28 July 2009

BNP leader extends sick pledge to capsize refugee boats

When I came face to face with BNP leader Nick Griffin on his first day at the European Parliament in Strasbourg I thought he might find urgent business elsewhere in the building.

After all, this was a rare occasion when he didn't have burly minders at his side to intimidate interviewers who dare ask awkward questions. And he would have been only too well aware of the Mirror's anti-BNP Hope not Hate campaign in the run-up to the European elections. But, in fairness to Griffin, he was only too happy to air his views on, for example, global warming ("a man-made myth").

I gave him an opportunity to back down on his comment that Europe should sink boats transporting illegal immigrants from the coast of North Africa.

"Do you regret making that statement?" I asked.

True to form Griffin replied that he only had one regret: that he did not extend his murderous scheme to vessels transporting refugees to those in the Adriatic and Atlantic. It was exactly the kind of nakedly racist response that makes it impossible to take seriously the BNP's claims to being proper politicial contenders.

I would bet that Griffin would not have considered Save The Children's recent report into the condition of youngsters trying to get from Libya into Italy. Had he done so he would notice that most of the children on the barely seaworthy boats being turned back from Europe have fled war in countries like Somalia and Eritrea.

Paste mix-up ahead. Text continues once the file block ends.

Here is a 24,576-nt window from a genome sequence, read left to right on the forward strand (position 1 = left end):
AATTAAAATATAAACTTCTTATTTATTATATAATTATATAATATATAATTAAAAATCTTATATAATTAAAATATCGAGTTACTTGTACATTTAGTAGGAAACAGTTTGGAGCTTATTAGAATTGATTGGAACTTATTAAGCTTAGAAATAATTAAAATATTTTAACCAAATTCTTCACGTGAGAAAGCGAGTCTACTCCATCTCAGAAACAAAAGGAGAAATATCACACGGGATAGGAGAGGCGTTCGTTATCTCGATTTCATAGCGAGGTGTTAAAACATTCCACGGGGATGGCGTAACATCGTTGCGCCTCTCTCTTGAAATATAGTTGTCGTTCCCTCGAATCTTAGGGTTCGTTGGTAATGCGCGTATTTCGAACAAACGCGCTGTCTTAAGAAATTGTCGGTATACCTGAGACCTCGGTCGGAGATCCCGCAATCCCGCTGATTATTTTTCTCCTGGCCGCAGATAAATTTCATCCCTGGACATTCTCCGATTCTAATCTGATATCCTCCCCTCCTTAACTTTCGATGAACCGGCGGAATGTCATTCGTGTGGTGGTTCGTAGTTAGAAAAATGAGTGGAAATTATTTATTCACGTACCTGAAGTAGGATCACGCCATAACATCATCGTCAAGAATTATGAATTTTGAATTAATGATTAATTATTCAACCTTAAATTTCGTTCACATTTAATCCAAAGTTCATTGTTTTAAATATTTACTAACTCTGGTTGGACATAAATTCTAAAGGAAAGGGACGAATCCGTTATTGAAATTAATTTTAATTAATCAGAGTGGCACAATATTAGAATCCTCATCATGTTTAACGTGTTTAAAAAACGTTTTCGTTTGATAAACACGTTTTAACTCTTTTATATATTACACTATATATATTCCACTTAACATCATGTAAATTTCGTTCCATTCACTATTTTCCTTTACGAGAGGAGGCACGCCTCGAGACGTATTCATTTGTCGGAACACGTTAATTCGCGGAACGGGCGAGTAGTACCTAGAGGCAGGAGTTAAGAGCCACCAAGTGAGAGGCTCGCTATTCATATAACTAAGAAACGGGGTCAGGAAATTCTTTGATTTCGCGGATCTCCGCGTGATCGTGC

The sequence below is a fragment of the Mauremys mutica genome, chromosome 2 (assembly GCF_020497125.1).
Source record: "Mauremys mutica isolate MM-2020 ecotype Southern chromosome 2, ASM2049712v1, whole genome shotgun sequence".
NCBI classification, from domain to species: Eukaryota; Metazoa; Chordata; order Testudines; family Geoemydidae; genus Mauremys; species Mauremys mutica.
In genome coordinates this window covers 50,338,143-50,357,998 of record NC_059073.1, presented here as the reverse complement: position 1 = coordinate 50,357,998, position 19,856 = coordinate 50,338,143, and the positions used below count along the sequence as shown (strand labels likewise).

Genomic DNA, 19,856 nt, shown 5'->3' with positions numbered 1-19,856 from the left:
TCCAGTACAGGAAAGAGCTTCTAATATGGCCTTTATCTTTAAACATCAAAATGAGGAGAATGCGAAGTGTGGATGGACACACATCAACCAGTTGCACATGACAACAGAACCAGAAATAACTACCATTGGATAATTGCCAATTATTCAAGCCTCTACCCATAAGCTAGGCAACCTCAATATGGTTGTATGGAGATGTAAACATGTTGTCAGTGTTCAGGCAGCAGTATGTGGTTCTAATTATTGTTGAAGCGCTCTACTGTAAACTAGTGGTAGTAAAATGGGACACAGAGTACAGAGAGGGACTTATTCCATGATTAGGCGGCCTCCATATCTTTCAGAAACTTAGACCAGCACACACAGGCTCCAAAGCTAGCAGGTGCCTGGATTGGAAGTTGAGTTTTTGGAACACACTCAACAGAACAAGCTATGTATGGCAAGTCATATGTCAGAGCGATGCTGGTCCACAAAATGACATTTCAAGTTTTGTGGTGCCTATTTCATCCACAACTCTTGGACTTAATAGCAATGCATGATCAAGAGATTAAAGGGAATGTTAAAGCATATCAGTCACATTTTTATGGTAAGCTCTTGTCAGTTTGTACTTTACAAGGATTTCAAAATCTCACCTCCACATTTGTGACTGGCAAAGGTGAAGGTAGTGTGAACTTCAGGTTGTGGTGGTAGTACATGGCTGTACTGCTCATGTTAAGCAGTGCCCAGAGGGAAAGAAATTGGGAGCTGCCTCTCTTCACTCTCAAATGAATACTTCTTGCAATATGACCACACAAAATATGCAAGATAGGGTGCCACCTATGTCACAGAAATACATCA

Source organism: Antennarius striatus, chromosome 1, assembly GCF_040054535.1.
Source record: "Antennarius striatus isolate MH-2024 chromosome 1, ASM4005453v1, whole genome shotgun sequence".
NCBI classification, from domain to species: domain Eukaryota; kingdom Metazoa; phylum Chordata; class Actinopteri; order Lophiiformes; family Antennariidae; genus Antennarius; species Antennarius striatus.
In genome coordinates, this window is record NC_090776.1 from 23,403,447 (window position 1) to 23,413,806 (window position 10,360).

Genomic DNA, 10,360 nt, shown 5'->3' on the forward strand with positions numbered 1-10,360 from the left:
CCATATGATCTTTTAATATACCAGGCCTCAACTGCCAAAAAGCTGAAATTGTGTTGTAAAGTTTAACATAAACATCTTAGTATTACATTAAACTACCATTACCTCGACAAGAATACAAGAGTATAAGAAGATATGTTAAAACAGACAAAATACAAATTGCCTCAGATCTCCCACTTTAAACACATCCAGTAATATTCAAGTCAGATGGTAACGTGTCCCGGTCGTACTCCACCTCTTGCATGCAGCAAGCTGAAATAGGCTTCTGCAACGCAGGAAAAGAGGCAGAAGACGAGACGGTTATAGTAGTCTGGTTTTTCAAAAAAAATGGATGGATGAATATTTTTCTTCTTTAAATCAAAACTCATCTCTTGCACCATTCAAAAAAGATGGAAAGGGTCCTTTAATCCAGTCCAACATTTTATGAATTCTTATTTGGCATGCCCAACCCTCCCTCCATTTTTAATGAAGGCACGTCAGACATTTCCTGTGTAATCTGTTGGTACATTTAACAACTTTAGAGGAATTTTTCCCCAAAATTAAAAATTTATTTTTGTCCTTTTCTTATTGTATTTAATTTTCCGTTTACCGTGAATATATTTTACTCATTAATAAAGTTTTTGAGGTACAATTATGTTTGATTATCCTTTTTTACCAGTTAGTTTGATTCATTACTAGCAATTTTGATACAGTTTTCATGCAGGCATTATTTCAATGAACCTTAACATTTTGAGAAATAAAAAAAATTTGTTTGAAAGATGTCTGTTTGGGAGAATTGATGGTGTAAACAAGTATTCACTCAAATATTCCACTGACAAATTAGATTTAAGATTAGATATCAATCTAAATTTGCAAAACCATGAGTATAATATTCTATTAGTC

As Fosca Nomis, spokesperson for Save the Children, said: "Many of the children on the boats from Libya had been forced to travel thousands of miles, often alone, to escape conflict and poverty in countries such as Somalia, Eritrea and Nigeria. In ten months we received over 2,000 children entitled to receive protection in Italy. They were often exhausted, hungry, severely dehydrated and terrified after the journey. Many children have recounted harrowing stories, of rape and of having to see dead family members thrown out of the boat.

"Many of the child migrants had been locked up in adult detention centres before boarding the boats for Italy, and we are afraid they may be returned there when they arrive in Libya. Conditions are notoriously bad. Human rights organisations have persistently reported allegations of torture and ill-treatment at the centres in a country which has not signed the Geneva Refugee Convention."

This is the kind of inconvenient truth that gets in the way of Griffin's deliberately controversial - but totally hollow - soundbites.


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